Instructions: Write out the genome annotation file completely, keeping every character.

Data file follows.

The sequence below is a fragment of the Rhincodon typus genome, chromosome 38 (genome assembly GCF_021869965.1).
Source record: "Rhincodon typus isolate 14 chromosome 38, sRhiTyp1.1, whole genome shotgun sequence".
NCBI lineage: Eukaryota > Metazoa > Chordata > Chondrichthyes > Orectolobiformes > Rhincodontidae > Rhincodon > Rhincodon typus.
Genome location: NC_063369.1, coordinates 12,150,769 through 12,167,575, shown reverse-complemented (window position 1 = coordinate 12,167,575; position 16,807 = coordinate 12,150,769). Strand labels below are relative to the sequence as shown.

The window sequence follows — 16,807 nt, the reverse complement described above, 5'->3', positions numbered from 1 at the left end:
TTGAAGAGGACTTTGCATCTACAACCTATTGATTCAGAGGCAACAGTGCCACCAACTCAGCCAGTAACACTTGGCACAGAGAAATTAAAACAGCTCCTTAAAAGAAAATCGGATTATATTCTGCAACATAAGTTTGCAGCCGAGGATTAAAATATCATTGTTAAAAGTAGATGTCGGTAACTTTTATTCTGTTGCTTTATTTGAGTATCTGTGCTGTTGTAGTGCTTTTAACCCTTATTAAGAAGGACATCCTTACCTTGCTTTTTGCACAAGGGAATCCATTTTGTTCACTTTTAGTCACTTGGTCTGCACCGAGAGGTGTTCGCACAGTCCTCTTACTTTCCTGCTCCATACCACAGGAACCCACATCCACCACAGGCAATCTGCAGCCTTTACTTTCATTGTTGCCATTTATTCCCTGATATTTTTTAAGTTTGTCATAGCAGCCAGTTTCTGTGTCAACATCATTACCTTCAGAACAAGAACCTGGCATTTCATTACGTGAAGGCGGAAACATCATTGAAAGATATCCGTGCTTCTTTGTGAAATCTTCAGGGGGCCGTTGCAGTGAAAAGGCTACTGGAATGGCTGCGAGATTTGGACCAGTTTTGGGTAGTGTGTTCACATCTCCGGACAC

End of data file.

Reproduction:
The sequence below is a fragment of the Rhincodon typus genome, chromosome 38 (genome assembly GCF_021869965.1).
Source record: "Rhincodon typus isolate 14 chromosome 38, sRhiTyp1.1, whole genome shotgun sequence".
NCBI lineage: Eukaryota > Metazoa > Chordata > Chondrichthyes > Orectolobiformes > Rhincodontidae > Rhincodon > Rhincodon typus.
Genome location: NC_063369.1, coordinates 12,150,769 through 12,167,575, shown reverse-complemented (window position 1 = coordinate 12,167,575; position 16,807 = coordinate 12,150,769). Strand labels below are relative to the sequence as shown.

The window sequence follows — 16,807 nt, the reverse complement described above, 5'->3', positions numbered from 1 at the left end:
TTGAAGAGGACTTTGCATCTACAACCTATTGATTCAGAGGCAACAGTGCCACCAACTCAGCCAGTAACACTTGGCACAGAGAAATTAAAACAGCTCCTTAAAAGAAAATCGGATTATATTCTGCAACATAAGTTTGCAGCCGAGGATTAAAATATCATTGTTAAAAGTAGATGTCGGTAACTTTTATTCTGTTGCTTTATTTGAGTATCTGTGCTGTTGTAGTGCTTTTAACCCTTATTAAGAAGGACATCCTTACCTTGCTTTTTGCACAAGGGAATCCATTTTGTTCACTTTTAGTCACTTGGTCTGCACCGAGAGGTGTTCGCACAGTCCTCTTACTTTCCTGCTCCATACCACAGGAACCCACATCCACCACAGGCAATCTGCAGCCTTTACTTTCATTGTTGCCATTTATTCCCTGATATTTTTTAAGTTTGTCATAGCAGCCAGTTTCTGTGTCAACATCATTACCTTCAGAACAAGAACCTGGCATTTCATTACGTGAAGGCGGAAACATCATTGAAAGATATCCGTGCTTCTTTGTGAAATCTTCAGGGGGCCGTTGCAGTGAAAAGGCTACTGGAATGGCTGCGAGATTTGGACCAGTTTTGGGTAGTGTGTTCACATCTCCGGACAC